It was the first time I had ever seen a man snip his nose hairs on prime-time television. But it may not be the last. NBC's new entry into the world, "United States," is nothing if not relentlessly realistic in its description of the dailyness of married life.
But the program that premiered last week is also realistic in another way. Here, for the first time, is a show about the new marriage -- the marriage lived in the shadow of divorce.
Libby and Richard Chapin are not Ozzie and Harriet, or Archie and Edith. In fact, this couple, whose dialogue is as decorator-chic as their living room, reminded me more of Liv Ullman and Erland Josephson.
The scenes from their marriage were infused with the anxieties and intimacies of staying together in what Libby calls "the splitting season." The scenes were played against a backdrop of love and fragility.
The Chapins have come a long way from the Nelsons.
In the early television days, when divorce was an accident and family problems a secret, couples on the tube were all permanently and perfectly mated. Dad might be a boob from time to time, and Mom might require a stroking or two, but marriage was a happily-ever-after, marred by only the mildest misunderstandings. Television contracts may have been short-lived, but the marriage vows never came up for renewal.
But sometime during the 1960s, divorce became the trendy, emotional Club Med. Singleness was where the action was and only a dreary slug would pass up a second chance for such a Creative Experience. Divorce became the Outward Bound of mid-life, Living Alone became the challenge. Splitting became the rite of passage that proved whether or not you had the right stuff. It was all, gawd help us, a growth experience.
It seemed that the very idea of creating a credible marriage eluded Hollywood, so the sitcom stars turned single. There was Alice, managing remarkably well on her minimum wage (did you ever get a look at that apartment?) and Ann Romano coping one day at a time without Mr. Romano. Even Larry said goodbye.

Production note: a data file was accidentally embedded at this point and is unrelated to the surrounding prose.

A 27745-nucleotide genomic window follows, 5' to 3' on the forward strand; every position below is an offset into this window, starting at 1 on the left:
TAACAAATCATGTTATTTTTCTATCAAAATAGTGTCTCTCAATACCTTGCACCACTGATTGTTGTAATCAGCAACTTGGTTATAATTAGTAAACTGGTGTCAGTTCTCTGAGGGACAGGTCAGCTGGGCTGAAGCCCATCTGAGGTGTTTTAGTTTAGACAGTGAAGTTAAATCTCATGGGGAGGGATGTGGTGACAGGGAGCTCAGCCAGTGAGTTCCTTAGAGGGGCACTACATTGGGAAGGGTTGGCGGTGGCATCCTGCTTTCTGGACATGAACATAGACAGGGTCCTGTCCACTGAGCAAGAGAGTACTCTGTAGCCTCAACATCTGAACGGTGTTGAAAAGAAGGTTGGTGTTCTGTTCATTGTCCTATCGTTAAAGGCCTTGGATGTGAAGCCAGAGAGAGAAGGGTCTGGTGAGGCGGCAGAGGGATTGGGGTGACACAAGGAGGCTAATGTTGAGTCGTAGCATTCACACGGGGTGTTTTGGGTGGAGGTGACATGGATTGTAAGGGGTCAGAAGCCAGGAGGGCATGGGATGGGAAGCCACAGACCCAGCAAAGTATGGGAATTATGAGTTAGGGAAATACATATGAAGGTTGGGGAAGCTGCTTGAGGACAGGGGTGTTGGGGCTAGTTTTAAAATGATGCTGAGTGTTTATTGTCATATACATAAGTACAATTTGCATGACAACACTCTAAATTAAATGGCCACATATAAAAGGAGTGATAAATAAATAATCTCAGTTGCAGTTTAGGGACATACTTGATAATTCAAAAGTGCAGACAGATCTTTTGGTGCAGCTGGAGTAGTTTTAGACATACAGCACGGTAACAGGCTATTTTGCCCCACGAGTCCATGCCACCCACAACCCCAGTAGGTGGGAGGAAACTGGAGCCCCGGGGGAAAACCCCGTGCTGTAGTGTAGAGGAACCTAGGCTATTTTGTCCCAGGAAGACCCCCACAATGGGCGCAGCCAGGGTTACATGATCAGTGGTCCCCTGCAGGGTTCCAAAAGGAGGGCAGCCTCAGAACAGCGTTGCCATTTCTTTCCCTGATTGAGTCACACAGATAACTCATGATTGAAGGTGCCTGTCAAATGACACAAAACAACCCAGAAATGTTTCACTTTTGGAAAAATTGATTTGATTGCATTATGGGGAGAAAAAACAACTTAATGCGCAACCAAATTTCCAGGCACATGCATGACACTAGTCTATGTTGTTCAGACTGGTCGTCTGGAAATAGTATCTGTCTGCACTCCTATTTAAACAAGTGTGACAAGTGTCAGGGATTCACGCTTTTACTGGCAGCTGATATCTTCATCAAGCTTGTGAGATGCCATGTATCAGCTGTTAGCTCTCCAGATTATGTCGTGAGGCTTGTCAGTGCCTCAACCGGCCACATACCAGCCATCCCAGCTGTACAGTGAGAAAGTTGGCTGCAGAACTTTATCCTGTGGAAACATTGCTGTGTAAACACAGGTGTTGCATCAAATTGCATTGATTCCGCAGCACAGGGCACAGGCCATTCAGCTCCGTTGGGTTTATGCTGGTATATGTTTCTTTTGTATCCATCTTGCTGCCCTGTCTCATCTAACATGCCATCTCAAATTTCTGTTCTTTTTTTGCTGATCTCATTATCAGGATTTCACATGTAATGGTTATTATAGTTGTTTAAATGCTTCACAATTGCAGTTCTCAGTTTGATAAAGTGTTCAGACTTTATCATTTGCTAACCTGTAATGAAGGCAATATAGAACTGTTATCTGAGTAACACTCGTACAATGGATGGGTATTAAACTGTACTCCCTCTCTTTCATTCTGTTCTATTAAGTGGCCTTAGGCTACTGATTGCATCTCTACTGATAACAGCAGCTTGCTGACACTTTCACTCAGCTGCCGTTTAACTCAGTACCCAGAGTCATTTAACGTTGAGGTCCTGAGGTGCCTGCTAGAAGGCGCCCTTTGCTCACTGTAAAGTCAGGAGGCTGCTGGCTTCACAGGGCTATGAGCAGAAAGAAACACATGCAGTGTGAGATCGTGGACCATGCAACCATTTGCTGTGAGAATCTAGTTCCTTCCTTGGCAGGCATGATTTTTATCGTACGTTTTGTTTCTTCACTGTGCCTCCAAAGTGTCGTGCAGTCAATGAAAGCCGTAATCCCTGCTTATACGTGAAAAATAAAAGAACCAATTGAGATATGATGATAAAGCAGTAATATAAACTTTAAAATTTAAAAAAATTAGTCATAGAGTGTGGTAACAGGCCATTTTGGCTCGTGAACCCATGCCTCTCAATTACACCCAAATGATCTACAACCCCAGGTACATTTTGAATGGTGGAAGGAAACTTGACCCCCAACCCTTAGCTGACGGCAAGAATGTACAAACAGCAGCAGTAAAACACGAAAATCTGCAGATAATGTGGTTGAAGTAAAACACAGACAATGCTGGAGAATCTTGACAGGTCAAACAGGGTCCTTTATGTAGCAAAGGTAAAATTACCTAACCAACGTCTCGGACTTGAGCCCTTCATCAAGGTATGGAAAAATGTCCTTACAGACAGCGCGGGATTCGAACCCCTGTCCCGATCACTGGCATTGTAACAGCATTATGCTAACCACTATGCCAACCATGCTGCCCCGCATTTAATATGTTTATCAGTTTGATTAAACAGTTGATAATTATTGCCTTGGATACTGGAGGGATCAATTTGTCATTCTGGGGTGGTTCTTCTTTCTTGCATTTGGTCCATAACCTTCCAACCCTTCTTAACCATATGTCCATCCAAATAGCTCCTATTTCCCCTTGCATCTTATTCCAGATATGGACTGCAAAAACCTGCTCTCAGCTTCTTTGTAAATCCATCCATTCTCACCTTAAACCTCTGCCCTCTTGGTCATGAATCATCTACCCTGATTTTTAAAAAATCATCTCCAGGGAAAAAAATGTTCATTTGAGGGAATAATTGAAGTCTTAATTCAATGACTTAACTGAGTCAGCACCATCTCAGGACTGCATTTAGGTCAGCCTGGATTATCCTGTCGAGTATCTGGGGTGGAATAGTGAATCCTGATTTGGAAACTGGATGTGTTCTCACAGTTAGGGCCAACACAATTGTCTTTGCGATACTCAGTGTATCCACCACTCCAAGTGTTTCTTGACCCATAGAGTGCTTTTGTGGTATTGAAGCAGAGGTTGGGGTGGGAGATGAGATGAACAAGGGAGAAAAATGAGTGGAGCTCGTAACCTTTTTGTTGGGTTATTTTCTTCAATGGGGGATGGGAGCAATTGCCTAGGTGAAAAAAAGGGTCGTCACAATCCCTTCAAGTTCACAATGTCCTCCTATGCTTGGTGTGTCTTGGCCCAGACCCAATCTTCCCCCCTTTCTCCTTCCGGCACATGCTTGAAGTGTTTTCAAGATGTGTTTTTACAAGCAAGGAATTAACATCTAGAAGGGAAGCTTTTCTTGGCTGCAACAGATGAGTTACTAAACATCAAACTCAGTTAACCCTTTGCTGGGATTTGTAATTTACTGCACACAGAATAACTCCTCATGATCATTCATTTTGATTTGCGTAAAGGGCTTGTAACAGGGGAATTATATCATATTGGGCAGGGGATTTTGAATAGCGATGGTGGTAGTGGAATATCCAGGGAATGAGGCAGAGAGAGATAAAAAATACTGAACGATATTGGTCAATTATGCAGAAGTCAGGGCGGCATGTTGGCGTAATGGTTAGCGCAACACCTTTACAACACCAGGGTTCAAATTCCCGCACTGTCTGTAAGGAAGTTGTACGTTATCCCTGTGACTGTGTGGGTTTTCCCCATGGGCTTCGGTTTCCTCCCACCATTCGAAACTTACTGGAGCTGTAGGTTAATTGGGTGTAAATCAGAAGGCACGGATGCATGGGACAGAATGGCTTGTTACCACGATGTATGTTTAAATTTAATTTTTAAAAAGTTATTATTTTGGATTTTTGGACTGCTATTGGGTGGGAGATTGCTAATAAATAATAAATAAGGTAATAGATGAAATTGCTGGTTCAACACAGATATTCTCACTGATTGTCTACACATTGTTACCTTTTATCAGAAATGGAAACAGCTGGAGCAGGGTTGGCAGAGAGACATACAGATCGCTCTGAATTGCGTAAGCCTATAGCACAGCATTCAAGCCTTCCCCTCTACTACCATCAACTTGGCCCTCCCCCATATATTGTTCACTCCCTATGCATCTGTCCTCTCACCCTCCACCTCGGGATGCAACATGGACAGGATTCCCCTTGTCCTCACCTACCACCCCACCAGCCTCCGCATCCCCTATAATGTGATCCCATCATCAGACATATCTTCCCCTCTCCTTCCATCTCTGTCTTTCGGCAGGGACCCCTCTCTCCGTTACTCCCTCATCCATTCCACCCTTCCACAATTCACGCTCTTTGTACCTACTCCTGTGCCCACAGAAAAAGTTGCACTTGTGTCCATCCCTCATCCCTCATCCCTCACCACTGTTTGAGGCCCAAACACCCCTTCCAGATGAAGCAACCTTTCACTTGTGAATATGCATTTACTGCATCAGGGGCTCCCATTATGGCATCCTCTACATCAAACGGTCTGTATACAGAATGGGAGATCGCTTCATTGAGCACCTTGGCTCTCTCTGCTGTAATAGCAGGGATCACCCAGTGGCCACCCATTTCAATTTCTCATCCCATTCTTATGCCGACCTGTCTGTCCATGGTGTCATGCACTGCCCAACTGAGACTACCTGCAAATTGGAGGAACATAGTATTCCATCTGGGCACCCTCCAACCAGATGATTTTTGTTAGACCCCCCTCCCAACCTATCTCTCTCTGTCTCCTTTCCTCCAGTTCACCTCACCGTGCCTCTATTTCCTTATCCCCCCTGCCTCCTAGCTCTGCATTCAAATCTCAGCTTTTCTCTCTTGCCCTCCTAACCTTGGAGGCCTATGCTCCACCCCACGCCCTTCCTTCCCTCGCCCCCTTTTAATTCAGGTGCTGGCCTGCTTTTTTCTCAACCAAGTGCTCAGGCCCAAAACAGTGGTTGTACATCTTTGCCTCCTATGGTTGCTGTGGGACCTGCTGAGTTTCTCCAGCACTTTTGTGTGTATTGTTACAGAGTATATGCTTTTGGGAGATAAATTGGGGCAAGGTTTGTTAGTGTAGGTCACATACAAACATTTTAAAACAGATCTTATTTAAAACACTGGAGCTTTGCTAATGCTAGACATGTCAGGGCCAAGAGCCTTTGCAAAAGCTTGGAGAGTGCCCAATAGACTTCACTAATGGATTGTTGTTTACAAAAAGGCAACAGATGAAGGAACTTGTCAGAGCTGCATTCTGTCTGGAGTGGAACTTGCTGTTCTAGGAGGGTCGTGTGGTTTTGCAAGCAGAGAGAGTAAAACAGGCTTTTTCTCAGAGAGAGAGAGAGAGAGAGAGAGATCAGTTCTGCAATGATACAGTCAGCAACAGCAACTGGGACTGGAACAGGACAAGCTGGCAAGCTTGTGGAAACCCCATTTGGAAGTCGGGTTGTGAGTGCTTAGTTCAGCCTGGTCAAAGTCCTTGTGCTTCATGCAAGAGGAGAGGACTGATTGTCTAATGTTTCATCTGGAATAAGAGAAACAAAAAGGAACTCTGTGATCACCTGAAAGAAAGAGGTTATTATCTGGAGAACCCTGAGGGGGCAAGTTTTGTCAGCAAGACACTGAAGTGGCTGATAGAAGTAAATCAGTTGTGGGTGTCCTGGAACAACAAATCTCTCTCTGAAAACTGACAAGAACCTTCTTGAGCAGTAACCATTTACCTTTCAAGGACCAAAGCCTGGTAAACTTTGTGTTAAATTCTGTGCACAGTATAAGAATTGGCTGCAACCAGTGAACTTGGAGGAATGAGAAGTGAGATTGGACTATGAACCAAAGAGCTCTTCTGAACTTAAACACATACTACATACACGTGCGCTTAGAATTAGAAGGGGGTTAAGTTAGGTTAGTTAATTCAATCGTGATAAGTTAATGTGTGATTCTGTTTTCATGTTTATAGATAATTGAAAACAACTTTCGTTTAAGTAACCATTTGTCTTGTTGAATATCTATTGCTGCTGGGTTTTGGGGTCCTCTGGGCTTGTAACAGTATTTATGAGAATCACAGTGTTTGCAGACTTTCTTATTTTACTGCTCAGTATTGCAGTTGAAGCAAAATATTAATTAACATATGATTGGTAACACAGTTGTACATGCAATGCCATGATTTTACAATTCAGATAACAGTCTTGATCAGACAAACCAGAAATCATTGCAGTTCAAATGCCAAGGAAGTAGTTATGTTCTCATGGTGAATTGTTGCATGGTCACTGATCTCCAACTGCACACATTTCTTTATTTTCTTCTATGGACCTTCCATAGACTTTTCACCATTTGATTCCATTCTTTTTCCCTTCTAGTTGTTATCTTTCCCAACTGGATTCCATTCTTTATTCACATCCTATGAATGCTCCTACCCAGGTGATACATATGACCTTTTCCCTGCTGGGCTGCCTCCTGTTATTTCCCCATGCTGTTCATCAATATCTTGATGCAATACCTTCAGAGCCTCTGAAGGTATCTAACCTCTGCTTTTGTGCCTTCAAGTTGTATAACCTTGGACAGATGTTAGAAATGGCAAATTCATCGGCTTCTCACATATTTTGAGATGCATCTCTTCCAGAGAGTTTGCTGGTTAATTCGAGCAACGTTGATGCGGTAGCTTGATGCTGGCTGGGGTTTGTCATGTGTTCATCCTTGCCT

Most of the working marriages on the air took place during the Depression, on the prairie or in Bunkerville. But "United States" may just be heralding Stage Three.
This is the first evidence that the seismic shocks of the divorce statistics have hit the 16-inch world serials. When the Chapins fight, it is not assumed that they will make up and go to the seashore. When they hear about yet-another-separation they turn to each other and say, as Dick did, "How do you figure it? I thought they were happy." And they don't feel smug, just threatened.
The Chapins live in our era, when the ground is loose under permanence and security seems very shaky. Theirs are not the only children who wonder at every flare-up: does this mean divorce?
Yet in a peculiar way, this very anxiety has made marriage dramatic again. The taken-for-granted-marriage idea has been replaced by the marriage of high risks and high energy.
So far, "United States" is the most extreme example of life under the ax of divorce and covers of separation. But it is indicative of yet another change in attitudes.
In private lives, staying together has become news. Marriage -- this complicated, constantly questioned state -- has become a kind of challenge. And living together legally is a test of survival.
The Chapins hold back nothing. They talk and talk and talk about sex, money, the fear of missing something, the fear of being known -- the melting pot of anxieties in marriages lived as an alternative.
"You don't think there is a man alive that doesn't secretly wish we could be as untied as he once was?" says Richard.
"Yes, I can imagine wanting to be free of that one person who knows you so well," Libby answers. "How marvelous it would be to start all over with someone else. A perfect stranger with whom he can be an absolutely perfect stranger."
They may not last, this couple. They are excessively verbal, too honest, too wounded and wounding, too open about all of their fears, which are all of our fears. They may not be able to carry on week after week.
But that, after all, is the point.